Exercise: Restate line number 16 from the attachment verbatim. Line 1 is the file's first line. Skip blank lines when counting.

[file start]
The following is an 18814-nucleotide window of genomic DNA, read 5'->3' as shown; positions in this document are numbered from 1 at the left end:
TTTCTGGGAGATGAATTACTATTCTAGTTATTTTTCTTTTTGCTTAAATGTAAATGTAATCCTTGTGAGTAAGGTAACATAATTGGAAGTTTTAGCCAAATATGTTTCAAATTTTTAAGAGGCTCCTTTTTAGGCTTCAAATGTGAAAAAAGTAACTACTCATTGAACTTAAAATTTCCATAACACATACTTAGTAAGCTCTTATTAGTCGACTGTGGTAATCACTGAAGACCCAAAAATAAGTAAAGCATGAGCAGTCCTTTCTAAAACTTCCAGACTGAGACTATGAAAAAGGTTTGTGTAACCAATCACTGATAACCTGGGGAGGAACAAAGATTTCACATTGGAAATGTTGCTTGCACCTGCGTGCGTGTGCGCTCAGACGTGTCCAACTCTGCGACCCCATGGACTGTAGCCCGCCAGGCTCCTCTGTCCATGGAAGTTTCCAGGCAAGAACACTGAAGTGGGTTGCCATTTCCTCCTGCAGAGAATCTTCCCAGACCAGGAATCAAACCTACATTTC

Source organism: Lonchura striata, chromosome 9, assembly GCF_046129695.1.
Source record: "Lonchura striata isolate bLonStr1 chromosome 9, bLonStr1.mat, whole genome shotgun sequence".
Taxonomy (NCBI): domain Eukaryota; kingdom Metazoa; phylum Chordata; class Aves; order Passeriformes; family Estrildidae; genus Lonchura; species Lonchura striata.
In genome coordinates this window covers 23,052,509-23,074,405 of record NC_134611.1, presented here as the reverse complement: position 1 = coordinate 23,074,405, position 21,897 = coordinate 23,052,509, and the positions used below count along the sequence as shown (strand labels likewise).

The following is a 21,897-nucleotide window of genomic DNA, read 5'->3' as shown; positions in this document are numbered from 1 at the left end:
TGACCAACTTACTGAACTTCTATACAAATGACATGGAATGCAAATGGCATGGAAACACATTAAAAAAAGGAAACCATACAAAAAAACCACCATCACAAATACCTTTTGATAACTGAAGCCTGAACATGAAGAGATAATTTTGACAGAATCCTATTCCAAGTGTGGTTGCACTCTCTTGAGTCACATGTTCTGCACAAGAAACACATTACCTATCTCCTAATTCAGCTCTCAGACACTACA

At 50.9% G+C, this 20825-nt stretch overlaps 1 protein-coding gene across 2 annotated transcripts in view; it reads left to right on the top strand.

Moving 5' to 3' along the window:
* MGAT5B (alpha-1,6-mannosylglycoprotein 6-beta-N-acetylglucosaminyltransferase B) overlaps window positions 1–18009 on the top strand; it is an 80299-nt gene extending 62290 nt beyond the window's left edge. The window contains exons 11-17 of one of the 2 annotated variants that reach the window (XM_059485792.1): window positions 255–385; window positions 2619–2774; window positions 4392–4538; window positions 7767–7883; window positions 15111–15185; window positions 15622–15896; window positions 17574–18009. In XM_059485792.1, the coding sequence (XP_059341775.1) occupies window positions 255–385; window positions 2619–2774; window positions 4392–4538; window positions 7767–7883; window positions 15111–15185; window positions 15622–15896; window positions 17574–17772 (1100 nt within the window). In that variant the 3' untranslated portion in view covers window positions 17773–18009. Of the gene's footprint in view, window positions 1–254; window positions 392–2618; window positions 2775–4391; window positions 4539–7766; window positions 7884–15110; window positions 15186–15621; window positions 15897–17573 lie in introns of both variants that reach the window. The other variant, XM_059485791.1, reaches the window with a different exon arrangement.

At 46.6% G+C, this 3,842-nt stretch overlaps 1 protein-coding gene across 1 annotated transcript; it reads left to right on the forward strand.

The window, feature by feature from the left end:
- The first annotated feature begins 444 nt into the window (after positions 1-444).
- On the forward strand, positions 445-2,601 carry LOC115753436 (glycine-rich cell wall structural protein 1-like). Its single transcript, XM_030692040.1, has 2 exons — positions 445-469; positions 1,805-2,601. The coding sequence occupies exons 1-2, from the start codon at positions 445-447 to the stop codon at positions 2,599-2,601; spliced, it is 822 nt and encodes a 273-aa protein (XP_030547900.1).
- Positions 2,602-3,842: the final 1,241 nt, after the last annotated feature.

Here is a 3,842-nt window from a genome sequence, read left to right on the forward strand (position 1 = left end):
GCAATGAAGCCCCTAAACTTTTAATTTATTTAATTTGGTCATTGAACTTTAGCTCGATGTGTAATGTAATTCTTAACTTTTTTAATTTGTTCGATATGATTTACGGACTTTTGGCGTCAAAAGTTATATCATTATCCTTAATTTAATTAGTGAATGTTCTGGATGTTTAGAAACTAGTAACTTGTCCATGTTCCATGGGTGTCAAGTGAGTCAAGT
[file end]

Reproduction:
- Positions 2,602-3,842: the final 1,241 nt, after the last annotated feature.